6 easy steps to make a mini pond

6 easy steps to make a mini pond

In this installment of Alice Whitehead’s gardening with children series we learn how to make a mini pond in 6 easy steps.  Read on…

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Alice Whitehead is a third generation allotmenteer that likes to grow, eat and get muddy – then write about it! With two urban allotment plots, an award-winning school garden club and an enthusiastic nine year old son to help. In this new blog series Alice shows us how to get children outdoors and into the garden this summer.

Part 5 – How to make a mini pond

by Alice Whitehead

You don’t have to have a big garden to have a water feature – and a pond of any size can still attract lots of wildlife

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Here’s how to do it:

  1. Large garden trugs or half barrels are perfect for mini ponds, as long as they are watertight and don’t have any holes! But even an old washing up bowl or large pot plant lined with pond liner, will attract insects and birds. Make sure the container you choose is frost proof so it doesn’t crack in the winter.Mini pond
  2. Choose a place in your garden that gets lots of light but isn’t in full sun all day.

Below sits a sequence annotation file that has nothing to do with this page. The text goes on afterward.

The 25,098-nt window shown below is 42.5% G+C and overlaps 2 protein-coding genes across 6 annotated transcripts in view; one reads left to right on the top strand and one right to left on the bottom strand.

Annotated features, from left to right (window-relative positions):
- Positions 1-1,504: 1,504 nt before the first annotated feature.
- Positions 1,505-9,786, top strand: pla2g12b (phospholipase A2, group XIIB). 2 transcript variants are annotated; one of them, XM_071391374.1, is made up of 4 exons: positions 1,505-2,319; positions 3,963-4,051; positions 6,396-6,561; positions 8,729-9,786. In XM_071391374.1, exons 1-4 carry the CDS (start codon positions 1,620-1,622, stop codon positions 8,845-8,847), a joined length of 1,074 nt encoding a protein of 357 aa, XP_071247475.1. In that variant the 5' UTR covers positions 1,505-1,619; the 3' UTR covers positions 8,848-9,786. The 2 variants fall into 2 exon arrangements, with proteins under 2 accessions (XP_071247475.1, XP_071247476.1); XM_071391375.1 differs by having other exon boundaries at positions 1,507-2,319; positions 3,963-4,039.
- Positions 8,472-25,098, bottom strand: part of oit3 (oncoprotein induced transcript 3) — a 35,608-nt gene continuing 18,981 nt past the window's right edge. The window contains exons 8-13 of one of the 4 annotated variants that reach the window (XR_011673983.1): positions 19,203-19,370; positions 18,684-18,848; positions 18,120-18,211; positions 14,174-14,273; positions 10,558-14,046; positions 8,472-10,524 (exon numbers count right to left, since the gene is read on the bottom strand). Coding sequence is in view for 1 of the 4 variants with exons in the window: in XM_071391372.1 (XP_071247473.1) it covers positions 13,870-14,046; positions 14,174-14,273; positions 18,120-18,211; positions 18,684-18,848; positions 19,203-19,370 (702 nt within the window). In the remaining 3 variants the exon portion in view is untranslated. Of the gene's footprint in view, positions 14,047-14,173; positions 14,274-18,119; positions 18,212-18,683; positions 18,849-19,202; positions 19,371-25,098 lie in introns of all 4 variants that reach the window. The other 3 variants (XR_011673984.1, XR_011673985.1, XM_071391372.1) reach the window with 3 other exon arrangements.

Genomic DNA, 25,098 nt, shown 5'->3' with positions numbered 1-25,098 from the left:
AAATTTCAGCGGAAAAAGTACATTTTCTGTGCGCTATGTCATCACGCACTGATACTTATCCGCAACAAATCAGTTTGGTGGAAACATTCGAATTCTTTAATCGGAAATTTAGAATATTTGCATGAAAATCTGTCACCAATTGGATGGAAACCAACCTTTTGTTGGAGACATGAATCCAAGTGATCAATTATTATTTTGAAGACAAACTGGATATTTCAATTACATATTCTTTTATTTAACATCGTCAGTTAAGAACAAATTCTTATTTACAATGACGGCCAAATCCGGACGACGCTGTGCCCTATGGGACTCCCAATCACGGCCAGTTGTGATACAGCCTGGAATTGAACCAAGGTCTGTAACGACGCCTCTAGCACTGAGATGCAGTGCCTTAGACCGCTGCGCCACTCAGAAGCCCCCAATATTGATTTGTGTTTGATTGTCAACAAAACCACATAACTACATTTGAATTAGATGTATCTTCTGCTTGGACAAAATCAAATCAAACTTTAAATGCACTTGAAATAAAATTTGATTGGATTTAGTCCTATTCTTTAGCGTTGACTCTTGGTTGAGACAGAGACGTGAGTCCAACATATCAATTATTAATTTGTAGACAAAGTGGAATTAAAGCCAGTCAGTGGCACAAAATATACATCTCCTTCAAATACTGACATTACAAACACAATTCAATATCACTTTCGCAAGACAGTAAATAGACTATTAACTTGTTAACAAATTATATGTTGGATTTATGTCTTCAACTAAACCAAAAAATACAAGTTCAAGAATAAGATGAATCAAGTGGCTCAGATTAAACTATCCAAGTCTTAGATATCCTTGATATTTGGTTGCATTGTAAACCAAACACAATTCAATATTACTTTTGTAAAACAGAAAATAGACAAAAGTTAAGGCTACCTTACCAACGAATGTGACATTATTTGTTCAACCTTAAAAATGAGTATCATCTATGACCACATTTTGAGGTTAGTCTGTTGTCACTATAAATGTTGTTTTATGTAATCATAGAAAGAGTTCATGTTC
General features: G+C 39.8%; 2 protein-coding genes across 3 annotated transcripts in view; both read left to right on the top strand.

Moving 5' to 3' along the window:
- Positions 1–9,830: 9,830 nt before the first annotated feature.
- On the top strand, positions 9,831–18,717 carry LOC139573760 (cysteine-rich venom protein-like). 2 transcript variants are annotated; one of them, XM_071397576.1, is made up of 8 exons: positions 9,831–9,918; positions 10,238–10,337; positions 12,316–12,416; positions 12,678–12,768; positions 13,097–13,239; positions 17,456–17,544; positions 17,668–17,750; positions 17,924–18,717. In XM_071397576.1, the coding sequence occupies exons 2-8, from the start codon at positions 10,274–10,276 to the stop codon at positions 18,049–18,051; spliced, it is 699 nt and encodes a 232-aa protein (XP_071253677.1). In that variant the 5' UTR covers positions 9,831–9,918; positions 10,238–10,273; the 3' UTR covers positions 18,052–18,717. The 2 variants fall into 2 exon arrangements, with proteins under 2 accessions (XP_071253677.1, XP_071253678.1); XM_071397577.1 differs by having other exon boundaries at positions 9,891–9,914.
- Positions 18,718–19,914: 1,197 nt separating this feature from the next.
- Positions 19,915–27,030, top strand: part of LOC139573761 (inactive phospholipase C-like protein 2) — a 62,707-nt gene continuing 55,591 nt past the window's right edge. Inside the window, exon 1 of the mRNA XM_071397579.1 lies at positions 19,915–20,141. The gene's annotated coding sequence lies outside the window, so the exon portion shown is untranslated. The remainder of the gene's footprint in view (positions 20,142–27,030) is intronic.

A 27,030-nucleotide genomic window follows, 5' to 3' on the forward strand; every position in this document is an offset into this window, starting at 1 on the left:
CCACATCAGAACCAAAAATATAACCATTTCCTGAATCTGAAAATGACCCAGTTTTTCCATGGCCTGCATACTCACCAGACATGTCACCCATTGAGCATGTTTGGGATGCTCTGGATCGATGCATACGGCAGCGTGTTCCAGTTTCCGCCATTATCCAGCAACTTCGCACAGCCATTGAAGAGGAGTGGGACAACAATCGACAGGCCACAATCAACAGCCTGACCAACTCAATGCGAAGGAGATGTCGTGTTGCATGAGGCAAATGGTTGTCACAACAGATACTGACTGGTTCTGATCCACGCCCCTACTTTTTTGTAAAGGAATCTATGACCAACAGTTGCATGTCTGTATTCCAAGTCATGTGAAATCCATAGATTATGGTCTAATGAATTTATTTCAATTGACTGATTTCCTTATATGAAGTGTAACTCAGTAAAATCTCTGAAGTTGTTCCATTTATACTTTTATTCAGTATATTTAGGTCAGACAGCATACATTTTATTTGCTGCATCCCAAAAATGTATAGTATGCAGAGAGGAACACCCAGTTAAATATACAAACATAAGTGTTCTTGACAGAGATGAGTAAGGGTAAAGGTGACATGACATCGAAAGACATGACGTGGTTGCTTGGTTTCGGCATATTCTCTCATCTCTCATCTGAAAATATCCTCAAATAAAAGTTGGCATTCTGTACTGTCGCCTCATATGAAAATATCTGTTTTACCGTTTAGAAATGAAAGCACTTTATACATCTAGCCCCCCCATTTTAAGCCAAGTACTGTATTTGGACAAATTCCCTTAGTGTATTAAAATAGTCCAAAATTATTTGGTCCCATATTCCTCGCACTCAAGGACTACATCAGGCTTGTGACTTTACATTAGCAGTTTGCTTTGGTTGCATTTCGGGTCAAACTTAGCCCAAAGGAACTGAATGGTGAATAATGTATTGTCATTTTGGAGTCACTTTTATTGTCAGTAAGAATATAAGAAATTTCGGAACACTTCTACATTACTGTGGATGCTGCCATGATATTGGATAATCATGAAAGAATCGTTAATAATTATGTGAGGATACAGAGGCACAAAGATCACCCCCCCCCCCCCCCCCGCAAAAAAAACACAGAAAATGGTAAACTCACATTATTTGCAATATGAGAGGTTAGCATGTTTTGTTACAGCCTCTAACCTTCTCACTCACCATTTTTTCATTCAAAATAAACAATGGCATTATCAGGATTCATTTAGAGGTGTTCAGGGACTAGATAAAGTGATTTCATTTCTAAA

3. Get mum and dad to help you dig a hole in the ground the same depth and height of your container. Pop the container into the hole, making sure it is level with the surface, and pile up some bricks, logs or stones on one side of your container so the top stone is level with the surface. These will help amphibians and other creatures get in and out. If you’re lucky enough to have hedgehogs in the garden, they might like to take a dip too and they will use these as stepping-stones to get out.
  4. Fill your container with water (preferably rainwater from a water butt) and plant up your mini pond with aquatic plants, such as marsh marigold or spiky submerged grasses such as Umbrella Sedge. Limit yourself to one or two plants so there’s enough space to grow. You want to be able to see the water too!Adding rock to mini pond
  5. On the margins (the edges of your pond) you can create a ‘paved’ area with pebbles – perfect for frogs to sunbathe on – or seashells. Soften the edges of your container with flowers such as Water Forget-Me-Not.
  6. Check your pond regularly for signs of life. Pond skaters, water boatmen and water lice are common. Water will also attract birds for bathing and drinking, and possibly damselflies or dragonflies too. Keep a record of what you see – and get mum and dad to share on GardenTags!

 

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*This blog was originally shared on Alice Whitehead’s own website, Wonderland Freelance.
You can view the original post here.
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